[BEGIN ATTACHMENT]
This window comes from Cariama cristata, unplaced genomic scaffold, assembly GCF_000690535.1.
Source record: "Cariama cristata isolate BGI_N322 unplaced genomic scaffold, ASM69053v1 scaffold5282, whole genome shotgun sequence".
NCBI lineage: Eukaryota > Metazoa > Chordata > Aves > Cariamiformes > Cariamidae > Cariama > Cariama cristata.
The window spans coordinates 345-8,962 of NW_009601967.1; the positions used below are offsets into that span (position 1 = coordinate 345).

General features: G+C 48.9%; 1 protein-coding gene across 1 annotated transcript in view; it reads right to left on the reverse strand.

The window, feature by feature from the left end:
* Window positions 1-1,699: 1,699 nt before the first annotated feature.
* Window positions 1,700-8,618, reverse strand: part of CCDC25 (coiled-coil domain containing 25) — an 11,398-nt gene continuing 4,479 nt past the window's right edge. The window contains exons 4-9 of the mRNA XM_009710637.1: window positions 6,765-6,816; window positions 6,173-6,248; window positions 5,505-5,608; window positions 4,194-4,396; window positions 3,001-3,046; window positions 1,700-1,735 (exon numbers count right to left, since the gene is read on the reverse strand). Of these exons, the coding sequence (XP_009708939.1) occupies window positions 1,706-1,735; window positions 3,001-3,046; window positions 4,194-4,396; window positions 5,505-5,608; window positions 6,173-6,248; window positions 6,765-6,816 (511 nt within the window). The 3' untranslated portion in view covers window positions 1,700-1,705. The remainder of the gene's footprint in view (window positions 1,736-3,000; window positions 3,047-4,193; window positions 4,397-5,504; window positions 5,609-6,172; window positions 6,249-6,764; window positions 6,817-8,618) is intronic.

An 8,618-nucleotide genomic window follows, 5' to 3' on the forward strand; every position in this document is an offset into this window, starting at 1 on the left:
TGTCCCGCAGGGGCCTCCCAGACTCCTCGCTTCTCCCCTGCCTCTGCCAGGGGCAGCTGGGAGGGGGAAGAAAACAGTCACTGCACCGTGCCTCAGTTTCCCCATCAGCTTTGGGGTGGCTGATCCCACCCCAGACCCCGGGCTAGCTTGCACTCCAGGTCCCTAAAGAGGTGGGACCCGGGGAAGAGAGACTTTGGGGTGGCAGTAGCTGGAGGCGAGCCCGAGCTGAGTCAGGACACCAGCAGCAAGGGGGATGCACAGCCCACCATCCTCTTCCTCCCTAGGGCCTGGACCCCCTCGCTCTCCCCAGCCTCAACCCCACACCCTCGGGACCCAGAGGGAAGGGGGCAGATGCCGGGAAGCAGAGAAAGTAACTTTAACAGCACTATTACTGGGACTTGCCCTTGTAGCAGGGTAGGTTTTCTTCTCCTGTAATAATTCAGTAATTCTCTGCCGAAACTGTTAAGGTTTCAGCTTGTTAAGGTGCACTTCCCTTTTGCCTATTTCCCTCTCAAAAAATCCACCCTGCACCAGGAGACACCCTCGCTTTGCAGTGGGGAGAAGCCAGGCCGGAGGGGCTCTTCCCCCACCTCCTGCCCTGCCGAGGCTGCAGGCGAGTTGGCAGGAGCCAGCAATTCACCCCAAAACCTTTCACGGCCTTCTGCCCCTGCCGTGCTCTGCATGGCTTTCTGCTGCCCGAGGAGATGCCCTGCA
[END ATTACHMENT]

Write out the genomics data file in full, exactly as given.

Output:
This window comes from Cariama cristata, unplaced genomic scaffold, assembly GCF_000690535.1.
Source record: "Cariama cristata isolate BGI_N322 unplaced genomic scaffold, ASM69053v1 scaffold5282, whole genome shotgun sequence".
NCBI lineage: Eukaryota > Metazoa > Chordata > Aves > Cariamiformes > Cariamidae > Cariama > Cariama cristata.
The window spans coordinates 345-8,962 of NW_009601967.1; the positions used below are offsets into that span (position 1 = coordinate 345).

General features: G+C 48.9%; 1 protein-coding gene across 1 annotated transcript in view; it reads right to left on the reverse strand.

The window, feature by feature from the left end:
* Window positions 1-1,699: 1,699 nt before the first annotated feature.
* Window positions 1,700-8,618, reverse strand: part of CCDC25 (coiled-coil domain containing 25) — an 11,398-nt gene continuing 4,479 nt past the window's right edge. The window contains exons 4-9 of the mRNA XM_009710637.1: window positions 6,765-6,816; window positions 6,173-6,248; window positions 5,505-5,608; window positions 4,194-4,396; window positions 3,001-3,046; window positions 1,700-1,735 (exon numbers count right to left, since the gene is read on the reverse strand). Of these exons, the coding sequence (XP_009708939.1) occupies window positions 1,706-1,735; window positions 3,001-3,046; window positions 4,194-4,396; window positions 5,505-5,608; window positions 6,173-6,248; window positions 6,765-6,816 (511 nt within the window). The 3' untranslated portion in view covers window positions 1,700-1,705. The remainder of the gene's footprint in view (window positions 1,736-3,000; window positions 3,047-4,193; window positions 4,397-5,504; window positions 5,609-6,172; window positions 6,249-6,764; window positions 6,817-8,618) is intronic.

An 8,618-nucleotide genomic window follows, 5' to 3' on the forward strand; every position in this document is an offset into this window, starting at 1 on the left:
TGTCCCGCAGGGGCCTCCCAGACTCCTCGCTTCTCCCCTGCCTCTGCCAGGGGCAGCTGGGAGGGGGAAGAAAACAGTCACTGCACCGTGCCTCAGTTTCCCCATCAGCTTTGGGGTGGCTGATCCCACCCCAGACCCCGGGCTAGCTTGCACTCCAGGTCCCTAAAGAGGTGGGACCCGGGGAAGAGAGACTTTGGGGTGGCAGTAGCTGGAGGCGAGCCCGAGCTGAGTCAGGACACCAGCAGCAAGGGGGATGCACAGCCCACCATCCTCTTCCTCCCTAGGGCCTGGACCCCCTCGCTCTCCCCAGCCTCAACCCCACACCCTCGGGACCCAGAGGGAAGGGGGCAGATGCCGGGAAGCAGAGAAAGTAACTTTAACAGCACTATTACTGGGACTTGCCCTTGTAGCAGGGTAGGTTTTCTTCTCCTGTAATAATTCAGTAATTCTCTGCCGAAACTGTTAAGGTTTCAGCTTGTTAAGGTGCACTTCCCTTTTGCCTATTTCCCTCTCAAAAAATCCACCCTGCACCAGGAGACACCCTCGCTTTGCAGTGGGGAGAAGCCAGGCCGGAGGGGCTCTTCCCCCACCTCCTGCCCTGCCGAGGCTGCAGGCGAGTTGGCAGGAGCCAGCAATTCACCCCAAAACCTTTCACGGCCTTCTGCCCCTGCCGTGCTCTGCATGGCTTTCTGCTGCCCGAGGAGATGCCCTGCA